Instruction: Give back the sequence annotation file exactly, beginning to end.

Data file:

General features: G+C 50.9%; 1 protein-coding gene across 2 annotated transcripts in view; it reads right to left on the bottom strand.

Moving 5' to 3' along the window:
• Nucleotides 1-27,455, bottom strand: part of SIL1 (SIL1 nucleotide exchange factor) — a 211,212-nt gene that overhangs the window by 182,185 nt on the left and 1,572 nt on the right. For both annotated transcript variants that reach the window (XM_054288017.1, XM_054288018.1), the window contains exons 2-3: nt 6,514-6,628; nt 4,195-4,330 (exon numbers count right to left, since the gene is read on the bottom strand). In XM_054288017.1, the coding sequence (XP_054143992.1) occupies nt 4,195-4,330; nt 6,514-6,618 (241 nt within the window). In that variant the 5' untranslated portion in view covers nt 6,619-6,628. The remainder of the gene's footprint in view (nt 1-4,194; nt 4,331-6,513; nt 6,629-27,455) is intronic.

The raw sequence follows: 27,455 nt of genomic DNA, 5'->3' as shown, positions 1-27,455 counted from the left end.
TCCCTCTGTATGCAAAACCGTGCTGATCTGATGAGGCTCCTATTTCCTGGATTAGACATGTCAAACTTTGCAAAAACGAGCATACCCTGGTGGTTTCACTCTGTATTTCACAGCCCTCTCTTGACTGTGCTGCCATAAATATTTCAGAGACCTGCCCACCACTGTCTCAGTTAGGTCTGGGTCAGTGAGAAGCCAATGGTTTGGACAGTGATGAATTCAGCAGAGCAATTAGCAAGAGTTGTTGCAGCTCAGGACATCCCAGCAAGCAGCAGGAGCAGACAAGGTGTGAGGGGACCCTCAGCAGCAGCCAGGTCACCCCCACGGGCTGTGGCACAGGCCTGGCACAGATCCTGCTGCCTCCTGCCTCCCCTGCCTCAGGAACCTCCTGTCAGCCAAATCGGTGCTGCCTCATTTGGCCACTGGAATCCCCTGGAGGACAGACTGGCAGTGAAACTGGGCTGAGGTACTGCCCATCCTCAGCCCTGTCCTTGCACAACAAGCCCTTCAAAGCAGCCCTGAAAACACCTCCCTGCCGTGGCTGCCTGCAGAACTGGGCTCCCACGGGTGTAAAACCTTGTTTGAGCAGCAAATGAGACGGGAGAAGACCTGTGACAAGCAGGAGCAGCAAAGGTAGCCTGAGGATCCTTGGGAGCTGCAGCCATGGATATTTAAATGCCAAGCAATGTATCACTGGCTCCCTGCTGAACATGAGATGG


General features: G+C 50.9%; 1 protein-coding gene across 2 annotated transcripts in view; it reads right to left on the bottom strand.

Moving 5' to 3' along the window:
• Nucleotides 1-27,455, bottom strand: part of SIL1 (SIL1 nucleotide exchange factor) — a 211,212-nt gene that overhangs the window by 182,185 nt on the left and 1,572 nt on the right. For both annotated transcript variants that reach the window (XM_054288017.1, XM_054288018.1), the window contains exons 2-3: nt 6,514-6,628; nt 4,195-4,330 (exon numbers count right to left, since the gene is read on the bottom strand). In XM_054288017.1, the coding sequence (XP_054143992.1) occupies nt 4,195-4,330; nt 6,514-6,618 (241 nt within the window). In that variant the 5' untranslated portion in view covers nt 6,619-6,628. The remainder of the gene's footprint in view (nt 1-4,194; nt 4,331-6,513; nt 6,629-27,455) is intronic.

The raw sequence follows: 27,455 nt of genomic DNA, 5'->3' as shown, positions 1-27,455 counted from the left end.
TCCCTCTGTATGCAAAACCGTGCTGATCTGATGAGGCTCCTATTTCCTGGATTAGACATGTCAAACTTTGCAAAAACGAGCATACCCTGGTGGTTTCACTCTGTATTTCACAGCCCTCTCTTGACTGTGCTGCCATAAATATTTCAGAGACCTGCCCACCACTGTCTCAGTTAGGTCTGGGTCAGTGAGAAGCCAATGGTTTGGACAGTGATGAATTCAGCAGAGCAATTAGCAAGAGTTGTTGCAGCTCAGGACATCCCAGCAAGCAGCAGGAGCAGACAAGGTGTGAGGGGACCCTCAGCAGCAGCCAGGTCACCCCCACGGGCTGTGGCACAGGCCTGGCACAGATCCTGCTGCCTCCTGCCTCCCCTGCCTCAGGAACCTCCTGTCAGCCAAATCGGTGCTGCCTCATTTGGCCACTGGAATCCCCTGGAGGACAGACTGGCAGTGAAACTGGGCTGAGGTACTGCCCATCCTCAGCCCTGTCCTTGCACAACAAGCCCTTCAAAGCAGCCCTGAAAACACCTCCCTGCCGTGGCTGCCTGCAGAACTGGGCTCCCACGGGTGTAAAACCTTGTTTGAGCAGCAAATGAGACGGGAGAAGACCTGTGACAAGCAGGAGCAGCAAAGGTAGCCTGAGGATCCTTGGGAGCTGCAGCCATGGATATTTAAATGCCAAGCAATGTATCACTGGCTCCCTGCTGAACATGAGATGG